Some Useful Scripts from Readersby Mitch Tulloch
Readers sometimes send me scripts, tips, and suggestions for articles. I appreciate this a lot, and if you have an idea for a WindowsDevCenter article that could benefit other readers, feel free to and I'll be glad to work your idea into a future article.
In this vein, I thought I'd share with you two scripts sent in by readers so you can benefit from their expertise in Windows scripting. These scripts are presented as is, with no warranties, because you may need to customize them for your own Windows environment.
Remotely Enabling Remote Desktop
This first script harks back to an article I wrote called Windows Server Hacks: Remotely Enable Remote Desktop. My idea was this: What if you've deployed a Windows Server 2003 box in a remote location but forgot to enable Remote Desktop on it so you can administer it remotely? In my article I showed a Registry hack you can use to do this, after which you have to reboot the remote machine to have it take effect. But reader Ronni Pedersen, an infrastructure specialist in Denmark, wrote a script that accomplishes this without a reboot! Here is Ronni's email, along with his script:
A comment to your article: "Windows Server Hacks: Remotely Enable Remote Desktop".
FYI: This can be done a whole lot easier...
I've created this script, that'll do the trick...
And we don't need to reboot the server!
'======================================================== 'Script name: EnableRemoteDesktop.vbs 'Author: Ronni Pedersen 'Last modified: 14/01-2005 'Version: 1.04 '======================================================== '======================================================== strComputer = InputBox ("Target Computer", "Enable Remote Desktop", default, 100, 100) strBruger = InputBox ("Username (DOMAIN\Administrator)", "Enable Remote Desktop", default, 100, 100) strPass = InputBox ("Password", "Enable Remote Desktop", default, 100, 100) '======================================================== strNameSpace = "root\cimv2" strClass = "Win32_TerminalServiceSetting" Const ENABLE_CONNECTIONS = 1 Const DISABLE_CONNECTIONS = 0 Set objSWbemLocator = CreateObject("WbemScripting.SWbemLocator") Set objSWbemServices = objSWbemLocator.ConnectServer (strComputer, strNameSpace, strBruger, strPass) Set colClass = objSWbemServices.ExecQuery("Select * from " & strClass) For Each objTing in colClass errAngivelse = objTing.SetAllowTSConnections(ENABLE_CONNECTIONS) Next If errAngivelse = 0 THEN Wscript.echo "Remote Desktop is now enabled on " + strComputer Else Wscript.echo "Houston, we have a problem...!!!" End If '======================================================== ' End of Script '========================================================
If you have questions about this script,
Default Printers and Roaming Profiles
This second script was sent to me by Pierre, a network administrator based in Montreal. Pierre had read two articles I wrote for WindowsNetworking.com (here and here) about managing printers using Group Policy, and wanted to share a script he wrote to set default printers for users with roaming user profiles. Here is Pierre's email in full, along with his script, which you can customize to meet your needs:
Excuse my English, it's not very good. I read a lot in windowsnetworking.com and other leading network administration sites. But I didn't find a way that satisfies me to control default printer in a roaming profile.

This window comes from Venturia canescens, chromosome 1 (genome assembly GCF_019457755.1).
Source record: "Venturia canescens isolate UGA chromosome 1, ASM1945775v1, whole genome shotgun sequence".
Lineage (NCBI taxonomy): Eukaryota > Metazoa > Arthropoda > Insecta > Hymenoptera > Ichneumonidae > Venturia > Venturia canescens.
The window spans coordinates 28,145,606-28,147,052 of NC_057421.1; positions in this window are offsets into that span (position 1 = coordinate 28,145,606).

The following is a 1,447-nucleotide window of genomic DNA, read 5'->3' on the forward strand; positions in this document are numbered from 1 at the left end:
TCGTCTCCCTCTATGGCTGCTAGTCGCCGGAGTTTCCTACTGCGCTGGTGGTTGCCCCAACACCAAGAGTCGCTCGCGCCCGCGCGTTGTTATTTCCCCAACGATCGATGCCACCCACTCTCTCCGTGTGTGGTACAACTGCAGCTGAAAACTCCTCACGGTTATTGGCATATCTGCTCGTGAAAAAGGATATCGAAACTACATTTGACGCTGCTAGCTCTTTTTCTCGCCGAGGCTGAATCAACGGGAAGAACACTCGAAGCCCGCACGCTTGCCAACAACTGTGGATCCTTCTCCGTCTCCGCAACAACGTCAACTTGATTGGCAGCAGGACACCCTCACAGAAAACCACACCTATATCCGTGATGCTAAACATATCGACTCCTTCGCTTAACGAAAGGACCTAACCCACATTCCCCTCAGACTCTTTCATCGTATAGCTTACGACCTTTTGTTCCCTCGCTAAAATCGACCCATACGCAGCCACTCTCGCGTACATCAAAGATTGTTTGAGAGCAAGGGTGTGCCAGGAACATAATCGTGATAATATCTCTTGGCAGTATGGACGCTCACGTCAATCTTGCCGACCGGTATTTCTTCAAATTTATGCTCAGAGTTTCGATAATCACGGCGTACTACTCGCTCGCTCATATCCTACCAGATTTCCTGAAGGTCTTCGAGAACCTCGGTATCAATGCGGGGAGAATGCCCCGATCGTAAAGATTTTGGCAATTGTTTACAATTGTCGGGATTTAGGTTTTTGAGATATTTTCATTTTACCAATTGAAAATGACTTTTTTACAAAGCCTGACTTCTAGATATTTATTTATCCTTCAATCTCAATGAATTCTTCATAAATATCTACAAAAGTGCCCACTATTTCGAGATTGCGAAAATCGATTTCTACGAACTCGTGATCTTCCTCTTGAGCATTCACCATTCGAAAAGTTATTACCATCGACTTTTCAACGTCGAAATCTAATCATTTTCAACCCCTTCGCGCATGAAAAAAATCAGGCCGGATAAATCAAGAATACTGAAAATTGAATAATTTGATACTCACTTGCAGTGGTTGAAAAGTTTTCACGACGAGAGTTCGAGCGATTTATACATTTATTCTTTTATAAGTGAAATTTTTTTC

I did something on my network:
- I build a Computer Group for each printer with global security group in active directory.
- I put each desired computer object in a predefined Computer Group.
- I build a policy for every printer witch I assign the specified Computer Group to that policy applies.
- I put a script on each computer startup logon script folder that set a computer environment variable set to the name of the desired default printer.
- I have a default logon script that read the environment variable and set the default printer to the profile.
- Create a global security group with the name of a printer "DeskJet HP 895c (Parts Counter) Group"
- Put inside every computer object that you want to have this default printer.
- Create a new policy name "Default DeskJet HP 895c (Parts Counter) Group Policy"
- Disable the user configuration setting and remove the apply policy to authenticated users.
- Adding the computer group and select apply group policy.
- \Add in the computer startup script folder a script name "Set Default DeskJet HP 895c (Parts Counter).vbs"
The content of this script "Set Default DeskJet HP 895c (Parts Counter).vbs" is:
------------------- Start ------------------------ Set objShell = WScript.CreateObject("WScript.Shell") Set colSystemEnvVars = objShell.Environment("System") 'colSystemEnvVars("DefaultPrinter") = "The exact Name of the printer set in printer control panel" colSystemEnvVars("DefaultPrinter") = "DeskJet HP 895c (Parts Counter)" -------------------- End ------------------------- Inside the default logon script add this command: ------------------- Start ------------------------ '(this code set the default printer to the "DefaultPrinter") If WshShell.ExpandEnvironmentStrings("%DefaultPrinter%") = "" then Else Set WshNetwork = CreateObject("WScript.Network") WshNetwork.SetDefaultPrinter WshShell.ExpandEnvironmentStrings("%DefaultPrinter%") End if ------------------- End -------------------
In the company I have 5 printers. So I have 5 global security groups + 5 policies + 1 default logon script. With that I can define 5 different default printers for unlimited computer and users. Tested on w2k & wxp.
Again, if you have any questions about this script,
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